For the last four weeks, after landing in Britain, we’ve been using the dishwasher fairly regularly. On an average, we run it once a day, and the vessels come out of it nice and shiny – to an extent that is nearly impossible when you wash them by hand. Last year when we were in Spain, too, we used the dishwasher fairly often.
Considering the convenience (all your dishes done in one go, and coming out nice and shiny), I’ve been wondering why the dishwasher hasn’t taken off in India. The requirement for water and electricity doesn’t explain it – the near-ubiquity of the washing machine in upper middle class households suggests that is not that much of a problem. It’s not a function of our using steel plates, either – if that were the only constraint, people would have switched plates to get the benefit of this convenience.
The real answer lies in the archaic concept of the enjil (saliva; known as jooTa in Hindi), and theories on how saliva can get transmitted and contaminate stuff. To be fair, it’s a useful concept in a way that it doesn’t allow anyone’s germ-bearing saliva to contaminate things around them, except for roads and sidewalks that is! Specifically, the enjil concept ensures that food doesn’t get remotely contaminated by someone’s saliva. But it takes things a bit too far.
For example, sharing plates, even when you’re using separate spoons (let’s saw when sharing dessert at a restaurant), is taboo. When you double-dip your spoon into the plate, germs from your saliva get transmitted there, and can potentially contaminate people you are sharing your food with. Or so the theory goes. The exceptions are in childhood, where a child is allowed to share plates with the mother, and after marriage, when couples are allowed to share plates! Go figure how that works.
Similarly, traditional Indians eschew the dining table, and the concept of keeping serving bowls on the same surface as plates. Again, the concept is that saliva can somehow “transmit” from the plates to the serving bowls and contaminate everyone’s food.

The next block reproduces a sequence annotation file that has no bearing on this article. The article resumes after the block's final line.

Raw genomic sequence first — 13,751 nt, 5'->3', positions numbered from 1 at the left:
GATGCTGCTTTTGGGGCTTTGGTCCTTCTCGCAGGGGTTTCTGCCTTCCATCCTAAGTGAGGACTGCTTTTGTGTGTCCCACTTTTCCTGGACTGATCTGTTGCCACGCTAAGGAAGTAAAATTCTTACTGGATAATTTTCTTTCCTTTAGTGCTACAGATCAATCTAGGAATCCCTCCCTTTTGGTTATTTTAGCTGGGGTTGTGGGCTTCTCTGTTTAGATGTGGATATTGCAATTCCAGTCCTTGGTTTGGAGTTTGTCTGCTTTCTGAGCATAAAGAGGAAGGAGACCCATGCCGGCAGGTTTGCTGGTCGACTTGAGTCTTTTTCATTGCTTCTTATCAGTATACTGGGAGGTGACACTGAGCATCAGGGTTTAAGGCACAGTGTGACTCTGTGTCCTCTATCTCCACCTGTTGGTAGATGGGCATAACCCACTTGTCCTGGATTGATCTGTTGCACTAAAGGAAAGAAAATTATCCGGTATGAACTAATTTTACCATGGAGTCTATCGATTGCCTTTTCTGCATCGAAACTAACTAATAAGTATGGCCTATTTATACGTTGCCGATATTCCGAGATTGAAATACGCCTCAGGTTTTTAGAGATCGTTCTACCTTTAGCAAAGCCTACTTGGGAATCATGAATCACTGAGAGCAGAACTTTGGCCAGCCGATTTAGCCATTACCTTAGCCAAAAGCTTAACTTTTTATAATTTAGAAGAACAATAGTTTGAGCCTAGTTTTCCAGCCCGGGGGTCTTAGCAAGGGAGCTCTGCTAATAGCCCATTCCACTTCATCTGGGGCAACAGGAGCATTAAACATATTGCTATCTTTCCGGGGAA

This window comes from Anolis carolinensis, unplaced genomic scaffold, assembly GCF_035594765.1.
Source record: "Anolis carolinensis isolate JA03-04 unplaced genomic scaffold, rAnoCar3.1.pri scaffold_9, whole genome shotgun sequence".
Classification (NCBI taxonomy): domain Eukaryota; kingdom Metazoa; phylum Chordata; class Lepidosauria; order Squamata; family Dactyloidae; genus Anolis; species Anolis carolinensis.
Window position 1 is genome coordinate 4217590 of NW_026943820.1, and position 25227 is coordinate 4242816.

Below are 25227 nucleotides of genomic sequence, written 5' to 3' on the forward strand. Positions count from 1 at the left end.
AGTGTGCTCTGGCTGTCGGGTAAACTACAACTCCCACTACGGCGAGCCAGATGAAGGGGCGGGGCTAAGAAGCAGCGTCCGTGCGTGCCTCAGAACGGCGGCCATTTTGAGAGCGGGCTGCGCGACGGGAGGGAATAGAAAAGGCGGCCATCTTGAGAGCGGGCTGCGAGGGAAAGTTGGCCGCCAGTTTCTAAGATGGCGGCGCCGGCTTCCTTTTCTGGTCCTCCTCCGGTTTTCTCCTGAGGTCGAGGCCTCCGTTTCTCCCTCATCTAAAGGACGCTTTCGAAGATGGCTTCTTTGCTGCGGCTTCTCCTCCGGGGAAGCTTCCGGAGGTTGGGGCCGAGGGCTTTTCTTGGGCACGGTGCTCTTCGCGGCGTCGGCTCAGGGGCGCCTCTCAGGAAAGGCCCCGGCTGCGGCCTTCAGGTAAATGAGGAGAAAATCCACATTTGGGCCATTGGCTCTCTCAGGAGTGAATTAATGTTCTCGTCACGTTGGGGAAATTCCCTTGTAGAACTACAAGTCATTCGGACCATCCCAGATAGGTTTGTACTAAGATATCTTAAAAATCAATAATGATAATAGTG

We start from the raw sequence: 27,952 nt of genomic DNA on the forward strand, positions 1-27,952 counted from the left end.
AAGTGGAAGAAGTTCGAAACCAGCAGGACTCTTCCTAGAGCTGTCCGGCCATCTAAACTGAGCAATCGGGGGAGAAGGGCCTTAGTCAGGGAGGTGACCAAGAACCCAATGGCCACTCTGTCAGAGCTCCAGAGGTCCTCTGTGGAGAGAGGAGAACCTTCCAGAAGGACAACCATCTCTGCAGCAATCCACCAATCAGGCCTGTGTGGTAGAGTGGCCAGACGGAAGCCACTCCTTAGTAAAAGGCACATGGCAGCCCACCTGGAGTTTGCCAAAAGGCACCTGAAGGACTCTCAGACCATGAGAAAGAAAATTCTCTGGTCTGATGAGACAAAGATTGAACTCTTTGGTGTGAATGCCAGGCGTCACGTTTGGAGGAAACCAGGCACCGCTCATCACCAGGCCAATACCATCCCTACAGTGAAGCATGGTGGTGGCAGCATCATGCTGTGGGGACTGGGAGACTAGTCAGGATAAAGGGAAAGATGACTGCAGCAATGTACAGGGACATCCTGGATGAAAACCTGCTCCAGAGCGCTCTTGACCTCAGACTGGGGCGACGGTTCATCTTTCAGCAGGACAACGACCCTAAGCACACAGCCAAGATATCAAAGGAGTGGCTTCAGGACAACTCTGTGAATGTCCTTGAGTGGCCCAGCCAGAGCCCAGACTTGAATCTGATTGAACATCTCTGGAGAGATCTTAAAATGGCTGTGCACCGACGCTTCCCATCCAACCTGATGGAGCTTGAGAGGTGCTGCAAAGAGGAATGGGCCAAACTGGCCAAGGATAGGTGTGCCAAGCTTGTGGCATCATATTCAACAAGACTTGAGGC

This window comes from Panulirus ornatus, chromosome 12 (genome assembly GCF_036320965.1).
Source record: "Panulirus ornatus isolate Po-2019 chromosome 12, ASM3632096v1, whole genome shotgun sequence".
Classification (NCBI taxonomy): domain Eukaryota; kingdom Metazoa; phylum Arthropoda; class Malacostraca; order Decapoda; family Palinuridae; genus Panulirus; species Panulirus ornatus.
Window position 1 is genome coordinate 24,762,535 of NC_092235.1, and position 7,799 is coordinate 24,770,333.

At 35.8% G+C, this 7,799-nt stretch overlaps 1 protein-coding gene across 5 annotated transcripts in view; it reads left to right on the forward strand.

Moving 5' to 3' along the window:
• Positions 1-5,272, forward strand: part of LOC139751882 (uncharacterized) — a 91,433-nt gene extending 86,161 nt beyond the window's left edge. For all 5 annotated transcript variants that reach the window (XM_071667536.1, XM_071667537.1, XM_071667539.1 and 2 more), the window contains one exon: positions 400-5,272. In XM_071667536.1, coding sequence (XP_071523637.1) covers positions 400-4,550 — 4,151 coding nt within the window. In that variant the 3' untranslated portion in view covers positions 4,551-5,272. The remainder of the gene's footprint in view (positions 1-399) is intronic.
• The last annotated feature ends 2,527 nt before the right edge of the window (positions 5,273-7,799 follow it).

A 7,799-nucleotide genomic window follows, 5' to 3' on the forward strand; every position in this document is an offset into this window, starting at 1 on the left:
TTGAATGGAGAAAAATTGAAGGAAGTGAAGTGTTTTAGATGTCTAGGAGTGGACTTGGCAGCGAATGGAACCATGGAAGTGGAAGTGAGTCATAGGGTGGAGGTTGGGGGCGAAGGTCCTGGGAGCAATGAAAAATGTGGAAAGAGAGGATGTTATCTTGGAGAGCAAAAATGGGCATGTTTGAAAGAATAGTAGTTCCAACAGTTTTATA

Next, there is an elaborate protocol to deal with used plates. They are not supposed to be washed in the same sink as other vessels. Yes, you read that right. When I was growing up, the protocol for used plates was to first rinse them in the bathroom (after throwing leftover food in the dustbin) before dropping them in the sink. It didn’t matter how well you rinsed the plate in the bathroom – that water had fallen on it after your usage would indicate that it was now purified, and fit to sit with all the other unwashed vessels.
Now consider the dishwasher. To achieve economies of scale at the household level, and to ensure vessels don’t pile up, you put all kinds of vessels in it at the same time – plates, spoons, forks, serving bowls and cooking vessels! In other words, “saliva-bearing” dishes are put into the same contraption at the same time as “saliva-free” cooking dishes, and the “same water” is used to wash all of them together.
And that clearly violates all prudent practices of saliva management and contamination avoidance that we have all grown up with! And trust me, it takes time to get over such instinctive practices one has grown up with. And so I predict that it will at least be another generation (20 years or so) when there are sufficient households with adults who grew up without a strong concept of enjil, and who might be willing to give the dishwasher a try!